[Some of the] skull remains exhibit marks made by slicing away the ears, removing the tongue, detaching the lower jaw, and skinning the head. Lower-body fossils contain incisions created by removing muscle from bones as well as abrasions caused by scrubbing fat and gristle off bones. Cuts on pelvic and leg bones indicate that bodies lay facedown during dismemberment....
Many limb bones at the site were smashed open, perhaps to extract protein-rich marrow...
It is clear that bodies were dismembered, but there is much speculation as to why. Study director, Jill Cook of the British Museum, feels that
"the Krapina Neandertals ritually dismembered corpses in ways that must have held symbolic meaning for the group-whether or not Neandertals ate those remains."
This, she argues, shows that,
"Neandertals apparently possessed a facility for abstract thought that has often been regarded as unique to modern Homo sapiens...."
"Some kind of mortuary practice that had symbolic significance was going on at Krapina," Cook suggests. Although cannibalism might also have occurred, the bodies were systematically sliced up rather than quickly butchered, in her view. "Even eating people is a complex behavior" that likely would have included ritual of some kind, the British anthropologist notes.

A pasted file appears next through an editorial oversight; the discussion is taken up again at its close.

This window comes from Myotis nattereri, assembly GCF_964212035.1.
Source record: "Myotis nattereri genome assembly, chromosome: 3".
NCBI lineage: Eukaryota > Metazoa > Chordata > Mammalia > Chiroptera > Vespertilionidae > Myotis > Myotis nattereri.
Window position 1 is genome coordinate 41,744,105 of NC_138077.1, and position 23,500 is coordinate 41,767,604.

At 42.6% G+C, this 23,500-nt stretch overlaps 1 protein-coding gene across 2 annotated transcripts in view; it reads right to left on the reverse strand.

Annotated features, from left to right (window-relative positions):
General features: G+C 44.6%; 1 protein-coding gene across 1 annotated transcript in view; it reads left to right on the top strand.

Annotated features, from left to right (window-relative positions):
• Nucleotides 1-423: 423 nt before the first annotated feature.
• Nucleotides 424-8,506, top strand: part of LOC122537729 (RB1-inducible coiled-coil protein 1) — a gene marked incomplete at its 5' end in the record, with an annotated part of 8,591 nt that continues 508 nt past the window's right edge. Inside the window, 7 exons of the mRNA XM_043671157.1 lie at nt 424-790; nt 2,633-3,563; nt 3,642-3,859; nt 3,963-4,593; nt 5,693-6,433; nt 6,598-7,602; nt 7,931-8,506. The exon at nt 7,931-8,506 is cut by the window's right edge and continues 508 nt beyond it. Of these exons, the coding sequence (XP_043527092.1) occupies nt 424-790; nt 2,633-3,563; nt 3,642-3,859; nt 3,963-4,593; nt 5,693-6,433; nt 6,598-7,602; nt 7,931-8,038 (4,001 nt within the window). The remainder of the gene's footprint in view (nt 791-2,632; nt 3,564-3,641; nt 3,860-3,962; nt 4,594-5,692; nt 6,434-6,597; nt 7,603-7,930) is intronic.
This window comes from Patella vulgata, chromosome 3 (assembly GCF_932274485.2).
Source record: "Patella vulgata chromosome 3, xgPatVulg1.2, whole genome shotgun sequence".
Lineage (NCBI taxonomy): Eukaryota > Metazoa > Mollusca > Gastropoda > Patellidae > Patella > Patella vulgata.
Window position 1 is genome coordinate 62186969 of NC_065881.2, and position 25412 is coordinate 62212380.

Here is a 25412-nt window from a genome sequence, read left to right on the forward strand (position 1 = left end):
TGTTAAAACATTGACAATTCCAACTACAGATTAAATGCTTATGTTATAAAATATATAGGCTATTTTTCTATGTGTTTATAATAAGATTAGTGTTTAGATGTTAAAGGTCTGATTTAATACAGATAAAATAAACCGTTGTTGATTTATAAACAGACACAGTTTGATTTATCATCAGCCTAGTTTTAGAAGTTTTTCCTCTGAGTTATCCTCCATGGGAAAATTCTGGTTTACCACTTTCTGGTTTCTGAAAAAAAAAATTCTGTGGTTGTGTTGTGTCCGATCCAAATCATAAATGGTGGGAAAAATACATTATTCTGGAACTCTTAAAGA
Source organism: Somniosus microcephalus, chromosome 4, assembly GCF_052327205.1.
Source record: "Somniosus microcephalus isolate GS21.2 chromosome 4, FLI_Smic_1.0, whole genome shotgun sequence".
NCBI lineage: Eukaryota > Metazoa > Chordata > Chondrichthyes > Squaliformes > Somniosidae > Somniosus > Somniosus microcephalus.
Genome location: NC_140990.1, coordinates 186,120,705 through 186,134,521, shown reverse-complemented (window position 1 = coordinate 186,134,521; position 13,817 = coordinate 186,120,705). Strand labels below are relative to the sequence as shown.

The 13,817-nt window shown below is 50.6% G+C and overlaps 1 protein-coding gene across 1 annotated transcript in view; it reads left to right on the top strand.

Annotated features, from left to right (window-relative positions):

The argument for ritual dismemberment was strengthened by discovery of an intricately incised skull.
a partial skull... revealed a sequence of stone-tool incisions, one of which is clearly visible... atop the head.... [I]t contains a pattern of regularly spaced, parallel grooves across the top of the head. "Someone sat with this skull in their lap and produced this extraordinary pattern with a stone tool," Cook says.
Others are less confident that ritualistic behavior was involved.
"We can't rule out some type of ritual activity at Krapina, or even cannibalism," says Fred Smith of Loyola University in Chicago. "But we can't tell for sure why these bones were processed."
Of stone-tool marks that can be seen with digital microscopy, many resemble those on butchered-animal remains at later Stone Age sites, says Paola Villa of the University of Colorado Museum in Boulder. In her view, that raises the possibility that cannibalism, devoid of ritual, occurred at Krapina.
Milford Wolpoff of the University of Michigan cautions that a preservative coating of shellac obscures the tool marks and makes them difficult to interpret.
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The question of when and where and to what extent modern consciousness emerged within the human species is the focus of many studies. Most scholars today would assign Neandertal to a different species from ourselves. The markings on one of these skulls would suggest that ritual practice, long considered an important element of modern consciousness, may have predated the emergence of homo sapiens.